A follower of my Instagram page asked me this week to write about the process of making sense of things that don’t make sense – the nonsensical events in our lives that often represent the fractures, fault lines, and shadows of our hearts. This is a timeless topic given the inherent chaotic, unpredictable nature of life (despite our persistent – and usually futile – attempts to harness control over ourselves and our circumstances.) We want to make certain what is uncertain and know what remains unknown, and yet much of the time this is impossible.

I could sit here and list all the events that could be considered nonsensical, but I don’t need to, because I know that your mind has very likely offered you a memory or few that trace the fault lines of your own heart already. But if you need a definition, I would say that a nonsensical event is something unexpected and outside the realm of normal human experience. Something for which there is no category in the filing cabinet at the back of our minds.

You see, the thing is that we have to operate in the world assuming certain things to be true, in order to stay sane. Those assumptions are generally:

  1. Good things happen to good people (and bad things happen to bad people);
  2. The world is a predictable place and we are safe within it (“It won’t happen to me”); and,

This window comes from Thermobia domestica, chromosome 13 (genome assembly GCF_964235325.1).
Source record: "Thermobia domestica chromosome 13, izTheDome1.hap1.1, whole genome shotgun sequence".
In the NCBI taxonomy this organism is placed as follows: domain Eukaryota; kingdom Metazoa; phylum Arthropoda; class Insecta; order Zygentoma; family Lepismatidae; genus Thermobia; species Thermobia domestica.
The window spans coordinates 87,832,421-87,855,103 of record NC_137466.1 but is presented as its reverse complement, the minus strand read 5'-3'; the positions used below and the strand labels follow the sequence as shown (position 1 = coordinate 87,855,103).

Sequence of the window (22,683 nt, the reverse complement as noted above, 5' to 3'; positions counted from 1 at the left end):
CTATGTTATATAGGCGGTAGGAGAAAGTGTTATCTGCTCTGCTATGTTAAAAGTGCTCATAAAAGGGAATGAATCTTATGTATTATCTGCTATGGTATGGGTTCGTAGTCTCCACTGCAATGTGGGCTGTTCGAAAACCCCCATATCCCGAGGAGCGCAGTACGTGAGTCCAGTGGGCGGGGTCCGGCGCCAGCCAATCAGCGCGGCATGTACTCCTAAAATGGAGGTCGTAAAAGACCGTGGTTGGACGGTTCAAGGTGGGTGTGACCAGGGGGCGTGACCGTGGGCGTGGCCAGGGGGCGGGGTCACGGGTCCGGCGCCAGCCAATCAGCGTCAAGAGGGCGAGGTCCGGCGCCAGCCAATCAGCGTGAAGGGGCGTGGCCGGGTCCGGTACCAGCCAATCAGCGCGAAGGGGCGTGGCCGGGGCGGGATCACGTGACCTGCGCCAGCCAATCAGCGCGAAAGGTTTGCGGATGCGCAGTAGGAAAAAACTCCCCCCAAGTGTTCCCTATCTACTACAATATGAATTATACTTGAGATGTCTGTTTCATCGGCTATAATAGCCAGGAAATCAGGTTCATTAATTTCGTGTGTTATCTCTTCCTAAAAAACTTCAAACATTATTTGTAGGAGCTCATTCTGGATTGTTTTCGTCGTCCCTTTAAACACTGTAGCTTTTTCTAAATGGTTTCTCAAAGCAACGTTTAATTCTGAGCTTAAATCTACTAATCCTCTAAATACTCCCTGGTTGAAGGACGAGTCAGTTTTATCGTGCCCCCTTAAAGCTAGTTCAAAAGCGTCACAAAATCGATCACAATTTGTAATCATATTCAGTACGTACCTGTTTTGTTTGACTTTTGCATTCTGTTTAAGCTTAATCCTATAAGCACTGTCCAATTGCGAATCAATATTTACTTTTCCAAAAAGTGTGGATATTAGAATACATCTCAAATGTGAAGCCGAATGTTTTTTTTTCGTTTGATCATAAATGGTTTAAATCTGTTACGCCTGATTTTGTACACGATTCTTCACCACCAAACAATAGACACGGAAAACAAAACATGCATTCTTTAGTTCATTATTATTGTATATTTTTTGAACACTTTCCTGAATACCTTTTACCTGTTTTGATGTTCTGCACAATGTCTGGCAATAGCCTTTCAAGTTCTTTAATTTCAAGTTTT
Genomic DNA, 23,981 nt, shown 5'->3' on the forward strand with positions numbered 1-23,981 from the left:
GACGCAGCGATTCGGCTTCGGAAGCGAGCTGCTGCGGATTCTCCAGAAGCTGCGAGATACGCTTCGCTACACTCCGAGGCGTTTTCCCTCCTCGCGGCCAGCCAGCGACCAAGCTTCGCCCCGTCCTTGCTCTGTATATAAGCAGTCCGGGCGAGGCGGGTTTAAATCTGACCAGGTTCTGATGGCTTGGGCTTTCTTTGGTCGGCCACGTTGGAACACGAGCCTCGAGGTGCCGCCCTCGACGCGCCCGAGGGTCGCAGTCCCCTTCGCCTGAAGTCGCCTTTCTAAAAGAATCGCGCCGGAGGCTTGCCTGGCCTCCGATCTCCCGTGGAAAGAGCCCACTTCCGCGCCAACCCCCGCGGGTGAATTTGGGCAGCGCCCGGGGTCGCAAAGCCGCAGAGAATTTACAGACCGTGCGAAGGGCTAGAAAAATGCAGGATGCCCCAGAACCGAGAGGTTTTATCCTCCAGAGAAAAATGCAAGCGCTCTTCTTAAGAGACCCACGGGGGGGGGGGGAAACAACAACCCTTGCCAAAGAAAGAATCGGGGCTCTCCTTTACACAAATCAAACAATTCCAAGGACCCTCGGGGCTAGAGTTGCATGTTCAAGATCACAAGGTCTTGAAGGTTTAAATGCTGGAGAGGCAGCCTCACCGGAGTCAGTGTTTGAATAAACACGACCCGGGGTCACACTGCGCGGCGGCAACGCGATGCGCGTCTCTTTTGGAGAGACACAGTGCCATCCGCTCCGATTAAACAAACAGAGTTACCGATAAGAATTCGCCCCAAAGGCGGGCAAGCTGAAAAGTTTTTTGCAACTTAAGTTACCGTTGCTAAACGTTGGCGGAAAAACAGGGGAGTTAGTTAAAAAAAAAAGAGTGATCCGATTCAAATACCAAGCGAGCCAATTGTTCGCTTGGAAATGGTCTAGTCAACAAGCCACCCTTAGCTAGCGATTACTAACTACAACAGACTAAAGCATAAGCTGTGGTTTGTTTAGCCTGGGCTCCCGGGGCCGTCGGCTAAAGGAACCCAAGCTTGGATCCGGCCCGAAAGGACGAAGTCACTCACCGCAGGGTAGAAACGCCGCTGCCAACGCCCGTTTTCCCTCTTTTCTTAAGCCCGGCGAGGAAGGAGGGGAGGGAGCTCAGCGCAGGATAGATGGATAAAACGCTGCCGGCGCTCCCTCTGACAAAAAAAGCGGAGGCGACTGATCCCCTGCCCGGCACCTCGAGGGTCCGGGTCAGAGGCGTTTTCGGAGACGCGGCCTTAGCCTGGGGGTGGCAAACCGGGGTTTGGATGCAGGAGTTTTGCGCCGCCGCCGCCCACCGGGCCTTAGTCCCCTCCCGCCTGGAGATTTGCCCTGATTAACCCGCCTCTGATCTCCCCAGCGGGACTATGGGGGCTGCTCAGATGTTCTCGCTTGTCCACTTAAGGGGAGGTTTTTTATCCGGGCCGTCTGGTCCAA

3. Events always have meaning.

Holding these assumptions preserves our well-being, even though logically, you can see that they are not always true. However, for the most part, these assumptions work in our favour.

Until they don’t.

Until something nonsensical happens and turns our world upside down.

Then what? How on Earth do we deal with bad things happening to us even if we are good, the fact that the world is not predictable and our safety is not permanently guaranteed, and that events can and will happen at random?

Well, first, expect psychological fallout. Expect that the “normal” reaction to such an event is to feel abnormal in your own skin and head for some time. It’s very difficult to continue on as normal when your world tilts so far that it may now rotate on an entirely new axis. The fallout may include feeling emotionally paralysed, or constantly being in a state of anxiety in preparation for the next thing to go wrong, or the urge to hide away from the world forever.

For most people the fallout won’t last*. At some stage, you will transition into the next phase of healing (and the next phase, and the next phase after that – there is no perfect trajectory here). And yes, because we are adaptive, resilient, creative, powerful beings, we can heal.

It just might not look the way you expect it to.

Your world may forever look different. It may not just be a changed landscape, but an altogether unrecognisable geography that you have to learn to navigate from the very first step. And the way we learn to navigate this new ground is by making sense of the nonsensical. By finding meaning out of what may seem meaningless.

Even when we can’t.

Here’s the other thing: the process of making sense and finding meaning in earth-shattering, soul-splitting, heart-breaking events in our lives is probably not going to look like you expect to, either. At least, not in my experience (personally and professionally). It’s probably going to be far less straight, open, highway and much more winding-dirt-road-not-charted-on-Google-maps. But the human spirit is irrepressible and you will find your way down that road with a little willingness and curiosity. Even though I can’t tell you exactly what your road will look like, I can say these are some of the waypoints along the journey that you might come across:

1. Sense-making